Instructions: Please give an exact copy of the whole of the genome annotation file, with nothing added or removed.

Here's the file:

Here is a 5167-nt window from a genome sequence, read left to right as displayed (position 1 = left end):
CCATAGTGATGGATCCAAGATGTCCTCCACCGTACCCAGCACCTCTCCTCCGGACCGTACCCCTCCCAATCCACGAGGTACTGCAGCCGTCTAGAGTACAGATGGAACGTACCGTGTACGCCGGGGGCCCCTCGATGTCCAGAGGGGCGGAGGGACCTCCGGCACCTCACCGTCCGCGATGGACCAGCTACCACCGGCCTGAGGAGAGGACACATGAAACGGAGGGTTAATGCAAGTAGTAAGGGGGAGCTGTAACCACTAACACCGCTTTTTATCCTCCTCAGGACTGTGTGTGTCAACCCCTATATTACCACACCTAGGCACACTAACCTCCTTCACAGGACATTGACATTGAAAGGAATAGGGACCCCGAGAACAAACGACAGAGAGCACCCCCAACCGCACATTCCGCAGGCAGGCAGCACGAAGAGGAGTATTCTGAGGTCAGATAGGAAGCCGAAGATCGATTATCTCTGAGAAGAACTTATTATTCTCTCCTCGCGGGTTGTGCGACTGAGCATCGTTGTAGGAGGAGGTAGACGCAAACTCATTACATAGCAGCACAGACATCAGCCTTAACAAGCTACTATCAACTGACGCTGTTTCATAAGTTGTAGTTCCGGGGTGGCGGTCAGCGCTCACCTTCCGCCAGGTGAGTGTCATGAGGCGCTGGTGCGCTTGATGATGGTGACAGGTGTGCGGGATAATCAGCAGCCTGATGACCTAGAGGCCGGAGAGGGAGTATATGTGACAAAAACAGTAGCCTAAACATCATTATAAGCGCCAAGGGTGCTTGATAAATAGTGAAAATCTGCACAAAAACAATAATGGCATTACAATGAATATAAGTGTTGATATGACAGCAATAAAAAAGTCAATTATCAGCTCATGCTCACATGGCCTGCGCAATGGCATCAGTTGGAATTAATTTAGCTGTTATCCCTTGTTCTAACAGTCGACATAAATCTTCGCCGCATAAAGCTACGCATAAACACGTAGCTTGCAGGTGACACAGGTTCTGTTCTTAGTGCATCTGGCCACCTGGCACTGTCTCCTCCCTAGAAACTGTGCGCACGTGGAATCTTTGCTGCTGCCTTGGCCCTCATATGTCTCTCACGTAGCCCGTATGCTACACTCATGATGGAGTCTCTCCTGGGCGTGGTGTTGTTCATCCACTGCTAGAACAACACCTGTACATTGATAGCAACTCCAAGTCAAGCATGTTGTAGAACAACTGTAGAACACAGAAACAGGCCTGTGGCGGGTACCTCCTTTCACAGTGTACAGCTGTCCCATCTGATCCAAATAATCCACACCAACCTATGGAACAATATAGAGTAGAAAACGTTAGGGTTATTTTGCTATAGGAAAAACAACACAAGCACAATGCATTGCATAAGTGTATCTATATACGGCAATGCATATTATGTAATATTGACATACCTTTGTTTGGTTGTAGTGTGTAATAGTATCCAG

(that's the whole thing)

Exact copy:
Here is a 5167-nt window from a genome sequence, read left to right as displayed (position 1 = left end):
CCATAGTGATGGATCCAAGATGTCCTCCACCGTACCCAGCACCTCTCCTCCGGACCGTACCCCTCCCAATCCACGAGGTACTGCAGCCGTCTAGAGTACAGATGGAACGTACCGTGTACGCCGGGGGCCCCTCGATGTCCAGAGGGGCGGAGGGACCTCCGGCACCTCACCGTCCGCGATGGACCAGCTACCACCGGCCTGAGGAGAGGACACATGAAACGGAGGGTTAATGCAAGTAGTAAGGGGGAGCTGTAACCACTAACACCGCTTTTTATCCTCCTCAGGACTGTGTGTGTCAACCCCTATATTACCACACCTAGGCACACTAACCTCCTTCACAGGACATTGACATTGAAAGGAATAGGGACCCCGAGAACAAACGACAGAGAGCACCCCCAACCGCACATTCCGCAGGCAGGCAGCACGAAGAGGAGTATTCTGAGGTCAGATAGGAAGCCGAAGATCGATTATCTCTGAGAAGAACTTATTATTCTCTCCTCGCGGGTTGTGCGACTGAGCATCGTTGTAGGAGGAGGTAGACGCAAACTCATTACATAGCAGCACAGACATCAGCCTTAACAAGCTACTATCAACTGACGCTGTTTCATAAGTTGTAGTTCCGGGGTGGCGGTCAGCGCTCACCTTCCGCCAGGTGAGTGTCATGAGGCGCTGGTGCGCTTGATGATGGTGACAGGTGTGCGGGATAATCAGCAGCCTGATGACCTAGAGGCCGGAGAGGGAGTATATGTGACAAAAACAGTAGCCTAAACATCATTATAAGCGCCAAGGGTGCTTGATAAATAGTGAAAATCTGCACAAAAACAATAATGGCATTACAATGAATATAAGTGTTGATATGACAGCAATAAAAAAGTCAATTATCAGCTCATGCTCACATGGCCTGCGCAATGGCATCAGTTGGAATTAATTTAGCTGTTATCCCTTGTTCTAACAGTCGACATAAATCTTCGCCGCATAAAGCTACGCATAAACACGTAGCTTGCAGGTGACACAGGTTCTGTTCTTAGTGCATCTGGCCACCTGGCACTGTCTCCTCCCTAGAAACTGTGCGCACGTGGAATCTTTGCTGCTGCCTTGGCCCTCATATGTCTCTCACGTAGCCCGTATGCTACACTCATGATGGAGTCTCTCCTGGGCGTGGTGTTGTTCATCCACTGCTAGAACAACACCTGTACATTGATAGCAACTCCAAGTCAAGCATGTTGTAGAACAACTGTAGAACACAGAAACAGGCCTGTGGCGGGTACCTCCTTTCACAGTGTACAGCTGTCCCATCTGATCCAAATAATCCACACCAACCTATGGAACAATATAGAGTAGAAAACGTTAGGGTTATTTTGCTATAGGAAAAACAACACAAGCACAATGCATTGCATAAGTGTATCTATATACGGCAATGCATATTATGTAATATTGACATACCTTTGTTTGGTTGTAGTGTGTAATAGTATCCAG